Cloud Services Pave the Way for Call Center Growth

One provider of contact center services in Latin America sees cloud computing as critical to competing with much larger competitors.

When Ray Valentine first started managing technology for major call center providers 20 years ago, you had do everything yourself. "I came up through the old, big, Avaya premise-based heavy iron solutions," Valentine says.

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"You had to have dedicated support teams to manage, install, and configure all of that infrastructure," says Valentine says. "Then you had to have the data centers with all the infrastructure to support those systems and keep them reliable."

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The environment tended to be inflexible and--without the proper redundancies in place--unreliable. More importantly, the capital costs were so high that large companies with big pockets dominated the call center industry.

Reaching for the Cloud

Today, as CTO for call center operator KM2 solutions, Valentine has wholeheartedly embraced the cloud. The Atlanta-based company, which operates call centers in the Caribbean and Central America, was an early adopter of InContact's hosted contact center software four years ago.

"We're pretty big on the cloud as a strategic direction," says Valentine. "We wanted a cloud provider with the ability to say yes when we asked them to add 100 seats tomorrow."

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KM2 had made previous attempts to implement hosted or a combination of hosted and on-premises software with little success. They ran into some scalability and reliability issues. In addition, "a lot of folks say they offer cloud services, but it's not really cloud.

They take their legacy, on-premises-based solutions and put them in a cloud-like scenario, but it's not built to be in a shared infrastructure environment," Valentine says. "You find yourself limited in the features you might want to use because when you turn something on it impacts someone else on the shared hardware."

KM2 needed full-featured software that could expand and contract based on business needs and enable the company to serve a number of vertical industries; two of the company's biggest niches are auto lenders and newspaper publishers.

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Moving to the cloud enables Ray and his team to focus on "customer differentiating factors as opposed to me managing telco providers and dealing with ordering T1s," he says. Today, he's more likely to be helping a customer devise a social media strategy or a multi-channel communication plan than dealing with PBXs or routers.

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That's still unusual in the call center industry, says Valentine, where many technology leaders are loathe to let go of the technical reins. "It's something I talk about a lot with my peers. They fear that loss of control," Valentine says.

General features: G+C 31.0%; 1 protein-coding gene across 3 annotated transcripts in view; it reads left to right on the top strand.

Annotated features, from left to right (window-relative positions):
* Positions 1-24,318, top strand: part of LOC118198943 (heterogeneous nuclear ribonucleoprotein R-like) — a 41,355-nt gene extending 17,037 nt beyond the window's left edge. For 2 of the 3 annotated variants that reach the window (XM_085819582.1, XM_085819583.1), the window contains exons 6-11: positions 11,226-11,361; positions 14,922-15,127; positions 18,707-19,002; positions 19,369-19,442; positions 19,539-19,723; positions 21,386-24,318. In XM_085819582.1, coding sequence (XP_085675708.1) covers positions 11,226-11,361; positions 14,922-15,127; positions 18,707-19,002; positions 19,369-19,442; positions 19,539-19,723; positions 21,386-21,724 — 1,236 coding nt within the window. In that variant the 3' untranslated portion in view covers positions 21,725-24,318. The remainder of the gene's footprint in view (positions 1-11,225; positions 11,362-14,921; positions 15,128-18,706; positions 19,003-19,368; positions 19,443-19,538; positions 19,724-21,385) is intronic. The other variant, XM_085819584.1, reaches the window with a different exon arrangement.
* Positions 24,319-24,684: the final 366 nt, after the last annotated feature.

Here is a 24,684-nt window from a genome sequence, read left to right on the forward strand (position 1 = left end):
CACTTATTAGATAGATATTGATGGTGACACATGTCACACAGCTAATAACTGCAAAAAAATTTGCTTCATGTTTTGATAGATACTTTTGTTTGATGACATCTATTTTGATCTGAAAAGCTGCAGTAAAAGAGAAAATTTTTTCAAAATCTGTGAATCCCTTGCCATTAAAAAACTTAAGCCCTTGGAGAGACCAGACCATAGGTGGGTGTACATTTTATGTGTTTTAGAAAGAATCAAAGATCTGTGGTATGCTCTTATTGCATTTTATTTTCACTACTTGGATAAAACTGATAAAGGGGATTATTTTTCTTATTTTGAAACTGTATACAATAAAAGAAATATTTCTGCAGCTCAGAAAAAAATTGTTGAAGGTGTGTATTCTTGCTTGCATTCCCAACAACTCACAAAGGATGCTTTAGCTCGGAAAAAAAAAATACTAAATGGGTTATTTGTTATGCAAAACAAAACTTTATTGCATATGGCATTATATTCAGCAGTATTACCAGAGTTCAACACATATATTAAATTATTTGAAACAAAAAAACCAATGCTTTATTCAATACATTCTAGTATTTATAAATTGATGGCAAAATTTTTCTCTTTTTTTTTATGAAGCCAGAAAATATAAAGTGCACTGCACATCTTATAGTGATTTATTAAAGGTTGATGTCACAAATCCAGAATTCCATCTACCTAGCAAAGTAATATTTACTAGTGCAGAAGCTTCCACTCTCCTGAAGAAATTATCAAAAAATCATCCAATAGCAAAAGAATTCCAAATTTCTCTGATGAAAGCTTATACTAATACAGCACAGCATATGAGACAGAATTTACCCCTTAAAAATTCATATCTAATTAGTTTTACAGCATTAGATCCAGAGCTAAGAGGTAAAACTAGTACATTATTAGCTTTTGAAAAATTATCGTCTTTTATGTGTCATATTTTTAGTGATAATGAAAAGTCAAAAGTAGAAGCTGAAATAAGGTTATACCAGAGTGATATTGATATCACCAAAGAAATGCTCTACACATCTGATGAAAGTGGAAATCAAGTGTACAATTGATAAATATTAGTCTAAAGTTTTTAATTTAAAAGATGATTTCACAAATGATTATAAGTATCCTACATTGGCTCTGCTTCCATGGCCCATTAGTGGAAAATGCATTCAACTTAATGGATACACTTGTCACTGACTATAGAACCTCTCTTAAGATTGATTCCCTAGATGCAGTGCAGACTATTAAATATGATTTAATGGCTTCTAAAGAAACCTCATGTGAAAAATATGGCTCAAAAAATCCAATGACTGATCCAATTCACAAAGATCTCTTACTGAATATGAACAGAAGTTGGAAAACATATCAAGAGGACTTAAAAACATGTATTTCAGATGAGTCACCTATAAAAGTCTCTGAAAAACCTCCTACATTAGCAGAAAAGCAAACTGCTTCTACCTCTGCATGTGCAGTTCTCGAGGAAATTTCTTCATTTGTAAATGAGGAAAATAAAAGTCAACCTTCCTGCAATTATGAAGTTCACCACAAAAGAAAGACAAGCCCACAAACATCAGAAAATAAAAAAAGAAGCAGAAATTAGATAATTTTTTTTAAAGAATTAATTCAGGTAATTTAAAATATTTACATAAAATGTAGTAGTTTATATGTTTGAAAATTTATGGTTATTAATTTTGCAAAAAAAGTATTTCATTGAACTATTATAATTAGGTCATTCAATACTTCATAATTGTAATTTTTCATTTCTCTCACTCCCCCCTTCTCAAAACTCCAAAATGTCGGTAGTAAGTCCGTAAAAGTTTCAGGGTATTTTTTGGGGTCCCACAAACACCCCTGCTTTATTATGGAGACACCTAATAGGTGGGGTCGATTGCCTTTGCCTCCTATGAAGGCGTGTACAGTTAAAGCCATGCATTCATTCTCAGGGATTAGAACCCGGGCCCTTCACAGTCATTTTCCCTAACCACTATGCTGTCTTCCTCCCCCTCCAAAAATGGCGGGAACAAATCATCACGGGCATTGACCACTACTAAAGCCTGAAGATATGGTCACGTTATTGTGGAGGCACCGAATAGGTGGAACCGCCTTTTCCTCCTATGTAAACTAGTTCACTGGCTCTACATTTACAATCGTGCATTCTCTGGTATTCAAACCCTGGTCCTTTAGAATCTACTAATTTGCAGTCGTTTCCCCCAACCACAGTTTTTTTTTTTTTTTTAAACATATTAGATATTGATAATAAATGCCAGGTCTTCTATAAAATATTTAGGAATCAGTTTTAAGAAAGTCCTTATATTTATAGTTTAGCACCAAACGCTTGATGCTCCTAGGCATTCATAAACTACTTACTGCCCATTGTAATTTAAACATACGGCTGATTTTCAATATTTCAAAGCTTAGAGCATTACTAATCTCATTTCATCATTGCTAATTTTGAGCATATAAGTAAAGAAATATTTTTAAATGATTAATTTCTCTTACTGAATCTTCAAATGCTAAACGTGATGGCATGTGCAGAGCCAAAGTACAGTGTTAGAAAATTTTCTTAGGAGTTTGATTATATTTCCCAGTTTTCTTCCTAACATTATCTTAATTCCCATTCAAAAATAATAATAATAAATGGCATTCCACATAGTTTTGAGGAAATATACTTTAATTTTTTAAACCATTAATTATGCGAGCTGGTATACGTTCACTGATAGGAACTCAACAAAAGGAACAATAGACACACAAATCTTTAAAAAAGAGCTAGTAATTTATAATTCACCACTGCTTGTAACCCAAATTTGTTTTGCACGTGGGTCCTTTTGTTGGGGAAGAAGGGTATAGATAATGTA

Learning to Let Go

"You have to have a very good relationship with your vendor. But a lot of [call center providers] have so much sunk cost in legacy infrastructure that it's really cost prohibitive for them to move," Valentine says. "And to let go of knowing exactly what's going on with this particular T1 is a challenge for some CTOs."

KM2's move to the cloud has enabled it to expand quickly, from its first delivery center in St. Lucia--a South Caribbean location it liked for the accent-neutral English among the population--to three more locations.

Most recently, KM2 set up shop in Honduras, where the company can provide English and Spanish contact center services and enjoys a workforce largely either in college or with bachelor's degrees.

"We offer a very competitive wage and nice work environment," says Valentine. "In the U.S., a call center job is a first job and, typically, a stepping stone. There's a tremendous amount of turnover." At KM2's Caribbean and Central American locations, turnover is 25 percent versus 100 percent stateside, Valentine says.

And the cloud enables KM2 to compete with larger competitors for business. Some Fortune 500 companies, like big banks or technology companies, are still naturally drawn to contact center providers with 30,000 employees. But others see KM2 as a viable alternative, particularly to those located offshore in the Philippines and India.

Valentine says their costs are now competitive and corporate leaders appreciate the ability to take a quicker plane ride to check on operations. "[The cloud] is a giant killer," says Valentine. "It used to be that only very large companies could afford the suite of products that a large client would need--100 percent call recording, screen capture, advanced IVR and CTI integration. Those were expensive tools with long-term commitments. With cloud solutions, a smaller company can compete with larger organizations."

Clients are "pretty accepting" of the cloud-based software, says Valentine. About half use it while the others require KM2 to operate on their own software. In those cases, KM2 is used as what is called a "champion challenger" for a client's internal contact centers.

In those cases, clients want outsourced call center providers to compete against their own agents and view the key performance indicators for external and internal groups on a single system.

Still, Valentine is sold on cloud-based systems for the future. "The advantages far outweigh the disadvantages," he says. "Instead of putting all of your time into the infrastructure, it changes you focus to the features and quality you're delivering to clients."

Stephanie Overby is regular contributor to CIO.com's IT Outsourcing section. Follow everything from CIO.com on Twitter @CIOonline, Facebook, Google + and LinkedIn.

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